We almost went with Tim Goldsworthy (of DFA), but for one reason or another, it didn't happen. After that, we were a bit deflated. So we thought, "Right, we'll do the record ourselves again." Then Richard came over and we had a chat with him. We thought we'd still do the record ourselves, but within 15 minutes, we knew we were going to do the record with Richard. There was no doubt about it.

James: Working with Richard was a step forward for us. He really encouraged us to be creative and experimental. I think it's amazing that people can create music on a laptop, as it's opening the doors to new sounds and ideas. But I think being able to then take those ideas further with a producer in a proper studio just enhances everything.

Your bandmate James Young noted that the track “Amplified Ease” was inspired by George Harrison's comment about the recording of “My Sweet Lord.” Harrison said it was more of a mantra than a song, which inspired James. Can you elaborate on that thought?
Aiden:
It's a very simple backbone to the track—it's literally two notes. I suppose it's the simplicity that gets you in a trance. The mantra was the repetition of the vocal track. The lyrics are about being quite happy, content, and a little bit self-assured and self-confident. James keeps saying "I'll be fine on my own" and "I won't complain."

How has it been working with Warp Records?
James:
It feels good to know you have such a great team of people behind you supporting and helping you make the music that you feel needs to be made. We definitely felt a kind of responsibility to create something worthy of that label, too. So I think it made us think more about what we were trying to say and how we were going to say it.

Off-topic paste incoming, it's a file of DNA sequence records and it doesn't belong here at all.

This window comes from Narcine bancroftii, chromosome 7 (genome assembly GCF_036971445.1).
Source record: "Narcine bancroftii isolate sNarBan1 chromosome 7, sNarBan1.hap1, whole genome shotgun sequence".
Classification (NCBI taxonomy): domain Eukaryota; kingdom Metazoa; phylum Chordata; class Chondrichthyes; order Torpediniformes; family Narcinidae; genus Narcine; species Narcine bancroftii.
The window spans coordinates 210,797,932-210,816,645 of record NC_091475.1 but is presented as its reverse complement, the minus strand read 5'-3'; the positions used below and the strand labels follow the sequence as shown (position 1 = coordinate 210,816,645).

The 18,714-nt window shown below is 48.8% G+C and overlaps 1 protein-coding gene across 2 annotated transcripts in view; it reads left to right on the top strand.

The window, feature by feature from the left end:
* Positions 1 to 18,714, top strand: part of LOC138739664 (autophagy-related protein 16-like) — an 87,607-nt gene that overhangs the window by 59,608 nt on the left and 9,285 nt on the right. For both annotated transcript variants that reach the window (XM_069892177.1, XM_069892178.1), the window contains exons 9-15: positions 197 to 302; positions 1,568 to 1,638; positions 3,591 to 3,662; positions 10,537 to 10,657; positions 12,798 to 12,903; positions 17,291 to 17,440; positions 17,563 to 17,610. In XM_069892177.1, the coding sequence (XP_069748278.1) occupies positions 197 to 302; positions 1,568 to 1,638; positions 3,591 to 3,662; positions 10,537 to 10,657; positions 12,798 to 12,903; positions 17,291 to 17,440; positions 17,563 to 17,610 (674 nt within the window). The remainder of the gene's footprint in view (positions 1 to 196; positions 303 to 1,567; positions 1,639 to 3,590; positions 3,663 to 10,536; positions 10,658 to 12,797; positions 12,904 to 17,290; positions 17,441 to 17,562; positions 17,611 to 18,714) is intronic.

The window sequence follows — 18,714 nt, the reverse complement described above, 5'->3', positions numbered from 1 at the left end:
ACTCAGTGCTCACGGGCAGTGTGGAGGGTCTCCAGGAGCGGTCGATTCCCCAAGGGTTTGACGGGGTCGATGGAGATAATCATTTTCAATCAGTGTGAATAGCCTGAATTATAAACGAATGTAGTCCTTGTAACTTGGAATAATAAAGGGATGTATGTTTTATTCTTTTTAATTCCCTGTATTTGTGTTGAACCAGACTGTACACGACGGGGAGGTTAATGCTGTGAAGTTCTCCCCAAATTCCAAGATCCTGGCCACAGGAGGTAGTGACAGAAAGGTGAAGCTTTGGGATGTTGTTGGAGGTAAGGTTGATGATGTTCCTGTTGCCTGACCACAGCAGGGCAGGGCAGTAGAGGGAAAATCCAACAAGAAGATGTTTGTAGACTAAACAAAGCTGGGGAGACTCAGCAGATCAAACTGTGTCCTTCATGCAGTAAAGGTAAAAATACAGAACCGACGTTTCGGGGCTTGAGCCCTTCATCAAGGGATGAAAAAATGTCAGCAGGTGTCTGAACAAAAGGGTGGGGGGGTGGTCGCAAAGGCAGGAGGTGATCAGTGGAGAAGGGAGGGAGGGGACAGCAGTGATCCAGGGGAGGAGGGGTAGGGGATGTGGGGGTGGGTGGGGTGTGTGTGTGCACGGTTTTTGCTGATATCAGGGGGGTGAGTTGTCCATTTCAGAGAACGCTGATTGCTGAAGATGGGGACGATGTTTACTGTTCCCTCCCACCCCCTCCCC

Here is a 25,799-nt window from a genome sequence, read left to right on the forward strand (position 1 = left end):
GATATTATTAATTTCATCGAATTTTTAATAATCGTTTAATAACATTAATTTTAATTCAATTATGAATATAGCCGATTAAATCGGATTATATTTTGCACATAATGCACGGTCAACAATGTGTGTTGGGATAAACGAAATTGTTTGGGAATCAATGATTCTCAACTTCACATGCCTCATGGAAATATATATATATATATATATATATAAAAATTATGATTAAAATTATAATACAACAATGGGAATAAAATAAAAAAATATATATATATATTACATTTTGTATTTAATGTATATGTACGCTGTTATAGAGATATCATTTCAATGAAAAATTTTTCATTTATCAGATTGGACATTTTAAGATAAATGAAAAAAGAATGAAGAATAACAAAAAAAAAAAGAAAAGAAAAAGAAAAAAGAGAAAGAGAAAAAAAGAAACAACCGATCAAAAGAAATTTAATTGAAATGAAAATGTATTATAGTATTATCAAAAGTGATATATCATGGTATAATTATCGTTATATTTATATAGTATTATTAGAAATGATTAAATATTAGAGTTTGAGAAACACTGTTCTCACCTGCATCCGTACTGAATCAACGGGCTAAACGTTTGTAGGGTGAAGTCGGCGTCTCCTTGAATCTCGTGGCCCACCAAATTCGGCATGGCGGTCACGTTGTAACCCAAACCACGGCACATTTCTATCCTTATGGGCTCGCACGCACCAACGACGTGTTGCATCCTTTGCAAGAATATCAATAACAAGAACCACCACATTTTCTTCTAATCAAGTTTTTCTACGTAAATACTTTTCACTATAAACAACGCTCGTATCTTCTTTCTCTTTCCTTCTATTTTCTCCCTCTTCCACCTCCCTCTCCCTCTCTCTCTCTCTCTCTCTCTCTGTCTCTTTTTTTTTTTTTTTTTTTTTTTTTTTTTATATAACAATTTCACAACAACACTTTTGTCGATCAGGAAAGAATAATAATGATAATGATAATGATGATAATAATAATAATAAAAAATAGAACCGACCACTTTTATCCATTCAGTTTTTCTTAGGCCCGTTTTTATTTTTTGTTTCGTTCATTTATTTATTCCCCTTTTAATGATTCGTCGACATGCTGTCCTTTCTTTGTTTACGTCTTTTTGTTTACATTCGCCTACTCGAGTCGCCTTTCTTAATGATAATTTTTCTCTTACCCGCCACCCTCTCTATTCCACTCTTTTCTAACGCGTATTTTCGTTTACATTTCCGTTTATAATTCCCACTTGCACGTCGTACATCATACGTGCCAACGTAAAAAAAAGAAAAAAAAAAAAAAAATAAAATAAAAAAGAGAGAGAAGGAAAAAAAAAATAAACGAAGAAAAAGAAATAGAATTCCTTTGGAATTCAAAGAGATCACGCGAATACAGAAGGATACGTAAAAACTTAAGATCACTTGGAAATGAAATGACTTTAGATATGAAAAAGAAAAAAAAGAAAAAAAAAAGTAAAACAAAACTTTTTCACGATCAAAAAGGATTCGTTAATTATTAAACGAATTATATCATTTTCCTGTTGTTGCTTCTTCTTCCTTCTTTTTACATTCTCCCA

You guys streamed the new album in full on the Warp Records website. But you did something that really flies in the face of modern music consumption: you disabled track-skipping. The listener had no choice but to experience News From Nowhwere as a complete, aesthetic whole, unraveling its various layers moment-to-moment. It was a nice touch.
We didn't realize people would perceive it as such a statement. I think one thing that definitely hit home throughout making this record was the importance of taking your time with things—probably as a result of leaving London and having time to reflect on life in a more simple place.

Aiden: I've always had a strong feeling that an album should be listened to as the artist intended you to hear it. Obviously you can't control people and disable the skipping on a CD, but if you put it out before it officially comes out, then you can disable the skip and put it out there the way we intended people to hear it. The way we approached the album was different. We went back to a certain level of craftsmanship. We wanted to really try and push ourselves as much as possible, and we thought we created something that sounded good as an album.

James: Modern life seems to pressure us into this high speed lane where we simply slide past all the subtle things of worth and beauty. I hope we made something that people can escape into for 40 minutes. Maybe it will help their well-being a tiny bit. That would be nice.